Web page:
Closing Failing Schools Is Risky
Reformers urge that consistently failing schools be shuttered. They maintain that allowing these schools to continue to operate deprives the neediest students of a quality education. The argument has great intuitive appeal, but a closer look reveals that is not likely to produce the expected results.
I'd be the first to support school closures if there were assurances that the strategy would work as proposed. But the evidence so far does not engender confidence. To begin with, it is not new. In 2003, St. Louis hired a marquee-name New York bankruptcy firm to address falling enrollment and appalling test scores. William Roberti was named superintendent. During his 13-month tenure, he closed 21 schools, laid off more than 1,000 employees and privatized many school services. Roberti stepped down at the end of his contract, proclaiming that the district had made "tremendous strides." But enrollment continued to plummet and parents complained about the closures.
Then there's the problem of what to do with displaced students. Schools that remain open in Philadelphia rarely have room for additional students. As a result, these students essentially become refugees. What makes the situation intolerable is that the district's plan has had a disparate effect on black and Hispanic students, as well as students with disabilities. I don't believe that the district deliberately chose to cut these students adrift, but that has been the net effect. That's why charges of racism arose when the school board in Charlotte, N.C. in 2010 voted to shutter 10 schools.
The latest example is Jonathan Levin High School for Media and Communications in New York City. ("Born as a Tribute but Faltering, a Bronx School Nears Its End," The New York Times, Mar. 1). Opened in 2002 in memory of the son of Time Warner's chairman who was murdered in his apartment by a former student, the school focused on the media as a way of engaging students. Despite an impressive beginning, it has fallen on bad times over the past five years as the number of non-English speaking students has increased. The changes resulted in a decline in the graduation rate from 50 percent to 31 percent, making it a prime target for closing.
Since Mayor Michael Bloomberg took control of schools there, 142 have been shuttered, with 24 more expected. The rationale is to help students get a better education, but it is not seen that way by black and Hispanic parents, who maintain that the city is less interested in helping failing schools than in creating new ones. They have a point. A study in 2009 by the Center for New York City Affairs at the New School found that although new public schools overall did better at first than the schools they replaced, they were unable to maintain their performance after a few years.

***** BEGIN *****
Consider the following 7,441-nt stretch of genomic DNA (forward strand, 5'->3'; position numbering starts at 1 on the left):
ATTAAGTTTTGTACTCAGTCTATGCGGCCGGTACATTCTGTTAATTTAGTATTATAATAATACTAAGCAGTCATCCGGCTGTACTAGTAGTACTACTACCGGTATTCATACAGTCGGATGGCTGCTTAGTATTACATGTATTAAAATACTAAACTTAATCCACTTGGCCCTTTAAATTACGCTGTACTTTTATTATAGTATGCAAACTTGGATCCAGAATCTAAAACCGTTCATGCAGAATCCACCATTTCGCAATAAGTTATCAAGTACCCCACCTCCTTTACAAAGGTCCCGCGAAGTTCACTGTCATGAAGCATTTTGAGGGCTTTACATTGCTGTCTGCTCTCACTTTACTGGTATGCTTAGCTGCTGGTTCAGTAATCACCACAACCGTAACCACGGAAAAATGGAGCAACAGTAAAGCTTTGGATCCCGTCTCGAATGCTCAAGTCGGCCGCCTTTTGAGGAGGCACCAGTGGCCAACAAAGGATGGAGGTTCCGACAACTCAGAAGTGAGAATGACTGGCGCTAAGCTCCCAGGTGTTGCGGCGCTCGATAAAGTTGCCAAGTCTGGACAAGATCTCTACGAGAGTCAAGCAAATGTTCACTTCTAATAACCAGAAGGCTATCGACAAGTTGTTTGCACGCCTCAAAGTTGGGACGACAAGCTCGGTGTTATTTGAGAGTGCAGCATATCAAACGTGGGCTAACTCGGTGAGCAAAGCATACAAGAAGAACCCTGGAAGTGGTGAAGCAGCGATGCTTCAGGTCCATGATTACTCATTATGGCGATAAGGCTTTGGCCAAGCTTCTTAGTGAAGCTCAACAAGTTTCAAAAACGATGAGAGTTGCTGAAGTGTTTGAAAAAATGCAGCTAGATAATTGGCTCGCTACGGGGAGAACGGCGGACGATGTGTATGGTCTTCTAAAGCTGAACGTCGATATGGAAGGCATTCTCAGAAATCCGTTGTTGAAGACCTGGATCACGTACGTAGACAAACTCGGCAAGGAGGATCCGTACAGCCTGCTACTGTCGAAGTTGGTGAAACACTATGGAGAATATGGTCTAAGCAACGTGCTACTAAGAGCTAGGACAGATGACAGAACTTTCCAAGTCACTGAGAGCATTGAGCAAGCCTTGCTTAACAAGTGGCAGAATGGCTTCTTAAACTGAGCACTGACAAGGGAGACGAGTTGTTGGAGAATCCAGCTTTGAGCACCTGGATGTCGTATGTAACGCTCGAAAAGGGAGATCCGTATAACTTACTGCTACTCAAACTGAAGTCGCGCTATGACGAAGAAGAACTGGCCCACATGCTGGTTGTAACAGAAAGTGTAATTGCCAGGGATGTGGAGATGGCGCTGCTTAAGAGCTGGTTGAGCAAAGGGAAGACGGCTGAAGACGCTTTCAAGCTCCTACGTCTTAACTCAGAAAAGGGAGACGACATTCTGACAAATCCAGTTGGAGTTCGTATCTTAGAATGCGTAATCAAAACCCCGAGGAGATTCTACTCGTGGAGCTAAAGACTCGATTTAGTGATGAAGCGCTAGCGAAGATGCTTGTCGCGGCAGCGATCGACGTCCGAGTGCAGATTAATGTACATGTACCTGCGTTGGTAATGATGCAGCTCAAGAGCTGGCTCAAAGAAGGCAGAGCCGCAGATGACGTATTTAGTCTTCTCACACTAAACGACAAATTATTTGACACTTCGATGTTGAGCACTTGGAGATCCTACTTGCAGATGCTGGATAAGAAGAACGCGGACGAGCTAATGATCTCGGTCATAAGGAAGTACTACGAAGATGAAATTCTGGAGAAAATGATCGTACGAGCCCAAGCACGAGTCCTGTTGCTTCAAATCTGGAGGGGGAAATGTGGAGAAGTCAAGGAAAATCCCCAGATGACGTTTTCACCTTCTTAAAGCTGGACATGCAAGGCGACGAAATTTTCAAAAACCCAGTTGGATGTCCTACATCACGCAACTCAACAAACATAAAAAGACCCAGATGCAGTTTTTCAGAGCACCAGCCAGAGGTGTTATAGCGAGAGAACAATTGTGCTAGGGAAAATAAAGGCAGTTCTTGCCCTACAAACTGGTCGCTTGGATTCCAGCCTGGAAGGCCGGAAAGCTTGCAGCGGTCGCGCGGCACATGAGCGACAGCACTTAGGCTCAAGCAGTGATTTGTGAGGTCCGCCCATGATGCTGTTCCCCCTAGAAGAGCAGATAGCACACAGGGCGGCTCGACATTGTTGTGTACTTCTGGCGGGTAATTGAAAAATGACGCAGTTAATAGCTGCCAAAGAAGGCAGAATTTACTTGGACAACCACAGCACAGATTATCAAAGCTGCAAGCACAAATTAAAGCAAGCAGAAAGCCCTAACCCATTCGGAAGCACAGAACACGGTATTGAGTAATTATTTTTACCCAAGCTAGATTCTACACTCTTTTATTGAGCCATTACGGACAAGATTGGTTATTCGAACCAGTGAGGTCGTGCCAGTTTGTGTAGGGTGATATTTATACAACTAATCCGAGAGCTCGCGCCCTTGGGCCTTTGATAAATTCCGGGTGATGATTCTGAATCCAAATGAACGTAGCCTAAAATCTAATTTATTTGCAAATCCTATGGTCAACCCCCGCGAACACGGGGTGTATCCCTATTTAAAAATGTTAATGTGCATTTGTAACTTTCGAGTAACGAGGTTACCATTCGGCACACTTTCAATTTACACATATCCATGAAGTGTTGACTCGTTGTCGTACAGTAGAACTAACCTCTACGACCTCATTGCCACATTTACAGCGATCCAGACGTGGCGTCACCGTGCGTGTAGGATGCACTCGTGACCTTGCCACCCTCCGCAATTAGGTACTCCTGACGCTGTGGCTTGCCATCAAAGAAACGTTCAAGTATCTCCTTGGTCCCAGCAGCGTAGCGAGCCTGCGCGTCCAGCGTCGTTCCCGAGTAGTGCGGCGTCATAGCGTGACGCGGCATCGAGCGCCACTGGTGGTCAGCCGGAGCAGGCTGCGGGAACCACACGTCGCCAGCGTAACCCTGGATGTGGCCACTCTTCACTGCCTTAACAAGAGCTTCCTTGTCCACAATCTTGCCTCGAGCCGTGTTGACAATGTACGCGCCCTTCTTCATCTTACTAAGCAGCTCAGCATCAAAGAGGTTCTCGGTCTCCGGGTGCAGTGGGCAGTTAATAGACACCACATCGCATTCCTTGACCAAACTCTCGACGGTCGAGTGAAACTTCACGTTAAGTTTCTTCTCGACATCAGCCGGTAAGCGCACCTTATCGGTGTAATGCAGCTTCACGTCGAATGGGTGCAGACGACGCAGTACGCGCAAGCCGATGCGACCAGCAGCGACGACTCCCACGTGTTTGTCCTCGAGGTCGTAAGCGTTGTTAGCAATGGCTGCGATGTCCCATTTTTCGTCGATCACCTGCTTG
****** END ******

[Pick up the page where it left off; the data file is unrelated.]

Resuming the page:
The history of education reform is replete with examples of the use of untested solutions to vexing problems. What were initially termed miracle cures ultimately turned out to be mirages. I have reference now to the dramatic gains in test scores in Houston more than a decade ago. Coincidently, Houston is once again in the news because the school district there is supposed to absorb students from the soon-to-be-closed North Forest Independent School District, which for six consecutive years has been identified as "academically unacceptable."
Of lesser concern but still noteworthy is the issue of what to do with closed school buildings. The Sacramento City Unified School District has seven such properties. One school has been vacant for more than two decades. The easy answer is to sell them to raise much needed cash. But that has not been the case perhaps because the district somehow hopes to woo back students. I doubt that will happen. Chicago does just the opposite with what it calls "underutilized" schools ("Disaster Capitalism in Chicago Schools," In These Times, Mar. 3). The Chicago Board of Education moves quickly under the guise of a fiscal crisis to close these schools and convert them into charter schools.
Critics of my skepticism will retort that we can't wait until all the evidence is in before undertaking change. The education of young people is on the line. There's truth to their contention. Every year that students of any race or ethnicity are subjected to appalling schools is one year too many. But on the other hand, let's not assume that ill thought out action is better than doing nothing at all. It isn't.